Ecoute Lands for the iPhone, Brings Along Gorgeous Pixels
Ecoute for Mac has been on of my favorite Mac apps. It comes in a tiny package and yet manages to do so much for me. There’s no doubt that iTunes today has become one big bloated crap of a software, so Ecoute works like a charm when you have to just listen to your music library in peace without all the clutter that iTunes brings. If you haven’t already, give Ecoute for OS X a try — there’s a good chance you’ll love it.
So when I heard that PixiApps was bringing Ecoute to the iPhone as well, I was obviously excited. While there’s nothing really wrong with the iPod app on iPhone, it’s become a little too boring and lacks a few new features that are starting to pop up in some 3rd party music apps. Moreover, iOS is home to some fantastically designed apps and UI conventions, so I was excited to see what Ecoute for iOS was about to bring to the table. And if you ask me, it doesn’t disappoint at all.
Ecoute features a completely custom user interface with a heavy focus on Album Artwork. You have a gorgeous textured background against which the album artwork is laid out in a 3 column grid. Scrolling with your finger to the extreme right of the screen engages the super scroll mode so you can jump directly to any alphabet. Unlike every conventional iOS app, Ecoute features a tab bar at the top in place of the navigation bar and replaces the tab bar at the bottom with a status and action bar for the current playing song. Ecoute calls these as “Filters” and you can swipe between between Artists, Albums, Songs, Genres, Genius and other similar filters and even move them around, so the 5 most frequently used ones are always on tap away, the sixth one being the search option.
The bar at the bottom displays what song is currently playing, along with a simple play/pause button and an action button to share the song to Twitter or scrobble it to Last.fm. You can pull up this bar to reveal the ‘player’ and you have a nice view of a big artwork in the center and controls at the bottom. Tap the album artwork once and you can view the integrated lyrics or tap twice to change over to the song list view. The player controls have a ‘Heart’ button and a Airplay button as well. I really liked the transitions when a song changes and the new album artwork slowly fades in to place.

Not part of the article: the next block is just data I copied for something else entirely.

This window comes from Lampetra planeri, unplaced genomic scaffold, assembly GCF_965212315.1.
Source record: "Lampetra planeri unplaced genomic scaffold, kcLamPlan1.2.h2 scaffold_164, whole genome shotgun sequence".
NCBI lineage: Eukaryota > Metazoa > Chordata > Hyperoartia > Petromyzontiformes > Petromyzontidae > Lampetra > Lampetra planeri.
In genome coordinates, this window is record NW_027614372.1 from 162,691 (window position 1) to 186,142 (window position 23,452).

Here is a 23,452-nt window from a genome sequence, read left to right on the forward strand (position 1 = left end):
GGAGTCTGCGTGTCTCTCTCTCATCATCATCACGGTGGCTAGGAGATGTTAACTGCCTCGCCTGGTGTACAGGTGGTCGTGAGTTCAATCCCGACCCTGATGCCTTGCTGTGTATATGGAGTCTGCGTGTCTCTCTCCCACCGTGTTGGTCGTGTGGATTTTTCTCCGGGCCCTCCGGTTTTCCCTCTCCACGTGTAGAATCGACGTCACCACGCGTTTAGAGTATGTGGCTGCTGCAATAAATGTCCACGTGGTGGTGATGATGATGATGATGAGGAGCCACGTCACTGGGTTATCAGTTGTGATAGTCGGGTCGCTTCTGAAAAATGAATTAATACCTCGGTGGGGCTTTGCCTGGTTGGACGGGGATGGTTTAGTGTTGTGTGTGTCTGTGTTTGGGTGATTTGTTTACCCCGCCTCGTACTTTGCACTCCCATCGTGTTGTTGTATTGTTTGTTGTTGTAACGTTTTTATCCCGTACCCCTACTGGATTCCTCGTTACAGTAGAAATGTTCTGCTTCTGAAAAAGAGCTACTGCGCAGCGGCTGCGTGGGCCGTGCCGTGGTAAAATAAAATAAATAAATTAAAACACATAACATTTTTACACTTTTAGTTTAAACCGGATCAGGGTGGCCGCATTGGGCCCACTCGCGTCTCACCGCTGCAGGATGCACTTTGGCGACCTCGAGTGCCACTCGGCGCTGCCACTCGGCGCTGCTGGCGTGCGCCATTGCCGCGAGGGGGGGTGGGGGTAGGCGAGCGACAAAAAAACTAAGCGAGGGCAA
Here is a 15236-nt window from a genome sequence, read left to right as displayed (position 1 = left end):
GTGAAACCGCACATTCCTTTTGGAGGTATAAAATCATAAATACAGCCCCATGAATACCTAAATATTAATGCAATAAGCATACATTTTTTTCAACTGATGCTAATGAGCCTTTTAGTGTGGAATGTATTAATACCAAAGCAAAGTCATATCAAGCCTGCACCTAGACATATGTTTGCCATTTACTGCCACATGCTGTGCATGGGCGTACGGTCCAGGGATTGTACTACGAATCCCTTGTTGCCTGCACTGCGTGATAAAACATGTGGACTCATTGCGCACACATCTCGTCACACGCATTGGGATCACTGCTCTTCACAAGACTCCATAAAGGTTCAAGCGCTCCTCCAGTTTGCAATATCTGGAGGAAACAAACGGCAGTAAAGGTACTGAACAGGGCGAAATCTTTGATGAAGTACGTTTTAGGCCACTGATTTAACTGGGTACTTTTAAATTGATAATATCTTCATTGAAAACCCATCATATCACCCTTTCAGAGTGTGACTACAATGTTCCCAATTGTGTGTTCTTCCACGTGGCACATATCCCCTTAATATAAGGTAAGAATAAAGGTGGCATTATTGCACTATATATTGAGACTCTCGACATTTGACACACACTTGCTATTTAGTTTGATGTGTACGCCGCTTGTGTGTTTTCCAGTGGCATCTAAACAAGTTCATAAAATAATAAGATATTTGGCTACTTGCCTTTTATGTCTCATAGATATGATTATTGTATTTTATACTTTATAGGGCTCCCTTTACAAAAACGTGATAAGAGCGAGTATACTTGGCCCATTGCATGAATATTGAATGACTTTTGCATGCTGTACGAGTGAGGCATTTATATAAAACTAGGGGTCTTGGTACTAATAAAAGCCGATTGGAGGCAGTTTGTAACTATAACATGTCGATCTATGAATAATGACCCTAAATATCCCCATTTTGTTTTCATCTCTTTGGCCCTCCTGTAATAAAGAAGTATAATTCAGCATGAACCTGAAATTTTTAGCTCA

The screen to share to Last.fm and Twitter is gorgeous as well. Ecoute supports the iOS 5 Twitter integration, but surprisingly doesn’t throw a tweet sheet at you. Instead, you can customize what syntax you want to use for the tweet (For eg: #nowplaying <Title> by <Artist> from the album <Album>) and Ecoute then gives you one-tap sharing to these services — you can choose any or both.
There are little moments of joy in the app when you discover something new in the app. For example, tapping and holding a album gives you the option to “View All” the songs in it, which are displayed as a list in a little card that shows up from the bottom and you can dismiss it by either tapping outside or swiping it off from the bottom.
I love the color scheme they have used for Ecoute and pretty much love every UI decision they look. My only quibble is that when dismissing the player screen, I tend to swipe down my Notification Center instead. Ecoute for iOS is still a very solid and polished app and is a great little replacement for listening to your music library on your iPhone. It’s available on the App Store for just $2.99.